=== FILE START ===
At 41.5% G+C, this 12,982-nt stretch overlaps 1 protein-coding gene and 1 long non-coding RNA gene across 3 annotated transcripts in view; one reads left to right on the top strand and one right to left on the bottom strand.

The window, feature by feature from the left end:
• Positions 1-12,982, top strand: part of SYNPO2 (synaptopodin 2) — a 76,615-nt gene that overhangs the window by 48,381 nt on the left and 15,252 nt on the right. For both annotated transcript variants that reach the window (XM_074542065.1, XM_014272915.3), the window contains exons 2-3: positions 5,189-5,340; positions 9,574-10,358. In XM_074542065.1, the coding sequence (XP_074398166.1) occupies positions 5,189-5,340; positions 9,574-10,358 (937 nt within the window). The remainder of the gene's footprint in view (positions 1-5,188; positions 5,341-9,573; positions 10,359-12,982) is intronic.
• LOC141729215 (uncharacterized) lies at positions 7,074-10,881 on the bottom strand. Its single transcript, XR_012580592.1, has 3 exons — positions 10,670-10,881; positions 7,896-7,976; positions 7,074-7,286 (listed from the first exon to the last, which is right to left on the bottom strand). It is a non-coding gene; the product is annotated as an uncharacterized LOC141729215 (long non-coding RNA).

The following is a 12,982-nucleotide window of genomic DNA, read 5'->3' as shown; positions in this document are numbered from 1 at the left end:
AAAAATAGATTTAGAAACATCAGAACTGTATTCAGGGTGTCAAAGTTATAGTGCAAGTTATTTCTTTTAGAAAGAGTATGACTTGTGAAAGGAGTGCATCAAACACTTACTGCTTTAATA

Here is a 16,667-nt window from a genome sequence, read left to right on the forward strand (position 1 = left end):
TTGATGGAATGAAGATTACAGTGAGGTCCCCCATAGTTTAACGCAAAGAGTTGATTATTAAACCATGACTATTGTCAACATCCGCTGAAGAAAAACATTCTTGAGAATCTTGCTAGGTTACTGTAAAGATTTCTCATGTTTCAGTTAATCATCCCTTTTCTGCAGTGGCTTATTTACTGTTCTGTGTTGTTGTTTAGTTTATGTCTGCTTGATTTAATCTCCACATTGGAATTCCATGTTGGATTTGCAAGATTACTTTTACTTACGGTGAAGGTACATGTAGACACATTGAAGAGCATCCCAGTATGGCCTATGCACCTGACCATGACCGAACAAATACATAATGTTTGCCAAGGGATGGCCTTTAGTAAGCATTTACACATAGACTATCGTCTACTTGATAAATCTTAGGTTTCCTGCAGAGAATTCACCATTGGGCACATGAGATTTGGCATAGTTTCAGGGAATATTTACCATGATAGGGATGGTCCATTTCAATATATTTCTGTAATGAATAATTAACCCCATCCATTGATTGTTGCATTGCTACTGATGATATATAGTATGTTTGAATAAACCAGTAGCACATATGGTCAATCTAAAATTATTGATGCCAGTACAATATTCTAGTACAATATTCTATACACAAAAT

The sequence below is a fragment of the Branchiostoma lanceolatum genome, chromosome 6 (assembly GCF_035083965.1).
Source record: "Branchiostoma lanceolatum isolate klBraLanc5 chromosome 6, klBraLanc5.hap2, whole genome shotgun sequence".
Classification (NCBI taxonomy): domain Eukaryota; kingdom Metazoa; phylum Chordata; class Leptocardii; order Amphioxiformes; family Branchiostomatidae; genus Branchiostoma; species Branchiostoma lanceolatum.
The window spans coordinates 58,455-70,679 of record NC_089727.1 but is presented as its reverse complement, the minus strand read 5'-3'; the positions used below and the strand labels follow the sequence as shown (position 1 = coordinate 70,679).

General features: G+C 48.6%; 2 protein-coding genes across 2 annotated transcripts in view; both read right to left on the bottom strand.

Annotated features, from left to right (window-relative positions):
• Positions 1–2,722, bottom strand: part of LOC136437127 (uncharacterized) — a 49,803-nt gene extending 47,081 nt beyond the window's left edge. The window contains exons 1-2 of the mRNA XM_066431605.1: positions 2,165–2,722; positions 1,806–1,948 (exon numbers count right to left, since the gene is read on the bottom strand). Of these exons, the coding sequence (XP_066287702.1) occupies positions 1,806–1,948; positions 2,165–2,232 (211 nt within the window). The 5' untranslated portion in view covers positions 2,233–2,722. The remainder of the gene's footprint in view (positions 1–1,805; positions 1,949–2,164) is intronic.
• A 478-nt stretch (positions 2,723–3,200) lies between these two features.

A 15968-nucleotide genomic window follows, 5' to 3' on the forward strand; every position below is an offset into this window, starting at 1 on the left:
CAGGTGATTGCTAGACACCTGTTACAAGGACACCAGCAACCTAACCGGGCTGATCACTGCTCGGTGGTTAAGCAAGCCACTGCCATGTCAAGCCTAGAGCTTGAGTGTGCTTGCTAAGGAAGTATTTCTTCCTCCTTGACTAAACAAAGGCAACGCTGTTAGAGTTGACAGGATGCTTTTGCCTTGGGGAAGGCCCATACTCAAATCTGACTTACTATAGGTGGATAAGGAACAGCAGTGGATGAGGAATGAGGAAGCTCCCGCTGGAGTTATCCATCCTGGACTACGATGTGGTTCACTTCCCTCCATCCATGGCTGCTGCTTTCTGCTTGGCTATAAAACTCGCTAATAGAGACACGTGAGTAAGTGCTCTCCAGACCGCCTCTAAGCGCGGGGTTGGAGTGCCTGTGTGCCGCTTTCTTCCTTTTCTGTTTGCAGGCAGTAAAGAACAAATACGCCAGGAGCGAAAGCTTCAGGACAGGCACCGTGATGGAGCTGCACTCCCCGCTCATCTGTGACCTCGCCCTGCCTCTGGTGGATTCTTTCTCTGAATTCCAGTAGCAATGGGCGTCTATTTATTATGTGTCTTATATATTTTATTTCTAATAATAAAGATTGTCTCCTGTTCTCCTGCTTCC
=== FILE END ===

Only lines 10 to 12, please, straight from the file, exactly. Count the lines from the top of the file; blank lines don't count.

Source record: "Branchiostoma lanceolatum isolate klBraLanc5 chromosome 6, klBraLanc5.hap2, whole genome shotgun sequence".
Classification (NCBI taxonomy): domain Eukaryota; kingdom Metazoa; phylum Chordata; class Leptocardii; order Amphioxiformes; family Branchiostomatidae; genus Branchiostoma; species Branchiostoma lanceolatum.
The window spans coordinates 58,455-70,679 of record NC_089727.1 but is presented as its reverse complement, the minus strand read 5'-3'; the positions used below and the strand labels follow the sequence as shown (position 1 = coordinate 70,679).